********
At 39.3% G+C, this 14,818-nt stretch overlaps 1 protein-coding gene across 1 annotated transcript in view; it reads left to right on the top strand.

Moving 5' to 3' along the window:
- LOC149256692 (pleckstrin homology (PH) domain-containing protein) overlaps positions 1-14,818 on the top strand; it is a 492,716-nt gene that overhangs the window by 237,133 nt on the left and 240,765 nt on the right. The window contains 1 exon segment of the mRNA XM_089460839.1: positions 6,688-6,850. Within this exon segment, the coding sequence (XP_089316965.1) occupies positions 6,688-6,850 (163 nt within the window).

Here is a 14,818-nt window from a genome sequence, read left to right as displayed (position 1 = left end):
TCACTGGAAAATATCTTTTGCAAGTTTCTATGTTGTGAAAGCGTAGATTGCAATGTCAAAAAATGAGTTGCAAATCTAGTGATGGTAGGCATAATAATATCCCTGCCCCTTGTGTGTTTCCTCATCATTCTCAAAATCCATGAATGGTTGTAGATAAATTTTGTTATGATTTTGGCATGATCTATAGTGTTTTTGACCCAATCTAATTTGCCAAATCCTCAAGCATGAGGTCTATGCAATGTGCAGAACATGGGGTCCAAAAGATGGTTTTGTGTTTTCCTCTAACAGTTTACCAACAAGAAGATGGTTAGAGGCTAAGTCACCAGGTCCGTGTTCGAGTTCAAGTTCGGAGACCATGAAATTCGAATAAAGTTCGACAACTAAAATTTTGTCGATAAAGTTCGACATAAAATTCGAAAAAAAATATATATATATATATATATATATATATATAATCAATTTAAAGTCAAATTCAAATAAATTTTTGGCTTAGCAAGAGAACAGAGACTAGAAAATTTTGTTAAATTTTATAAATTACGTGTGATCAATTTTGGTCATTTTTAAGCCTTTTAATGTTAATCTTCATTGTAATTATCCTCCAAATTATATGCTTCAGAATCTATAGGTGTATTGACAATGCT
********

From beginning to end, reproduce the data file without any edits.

At 39.3% G+C, this 14,818-nt stretch overlaps 1 protein-coding gene across 1 annotated transcript in view; it reads left to right on the top strand.

Moving 5' to 3' along the window:
- LOC149256692 (pleckstrin homology (PH) domain-containing protein) overlaps positions 1-14,818 on the top strand; it is a 492,716-nt gene that overhangs the window by 237,133 nt on the left and 240,765 nt on the right. The window contains 1 exon segment of the mRNA XM_089460839.1: positions 6,688-6,850. Within this exon segment, the coding sequence (XP_089316965.1) occupies positions 6,688-6,850 (163 nt within the window).

Here is a 14,818-nt window from a genome sequence, read left to right as displayed (position 1 = left end):
TCACTGGAAAATATCTTTTGCAAGTTTCTATGTTGTGAAAGCGTAGATTGCAATGTCAAAAAATGAGTTGCAAATCTAGTGATGGTAGGCATAATAATATCCCTGCCCCTTGTGTGTTTCCTCATCATTCTCAAAATCCATGAATGGTTGTAGATAAATTTTGTTATGATTTTGGCATGATCTATAGTGTTTTTGACCCAATCTAATTTGCCAAATCCTCAAGCATGAGGTCTATGCAATGTGCAGAACATGGGGTCCAAAAGATGGTTTTGTGTTTTCCTCTAACAGTTTACCAACAAGAAGATGGTTAGAGGCTAAGTCACCAGGTCCGTGTTCGAGTTCAAGTTCGGAGACCATGAAATTCGAATAAAGTTCGACAACTAAAATTTTGTCGATAAAGTTCGACATAAAATTCGAAAAAAAATATATATATATATATATATATATATATATAATCAATTTAAAGTCAAATTCAAATAAATTTTTGGCTTAGCAAGAGAACAGAGACTAGAAAATTTTGTTAAATTTTATAAATTACGTGTGATCAATTTTGGTCATTTTTAAGCCTTTTAATGTTAATCTTCATTGTAATTATCCTCCAAATTATATGCTTCAGAATCTATAGGTGTATTGACAATGCT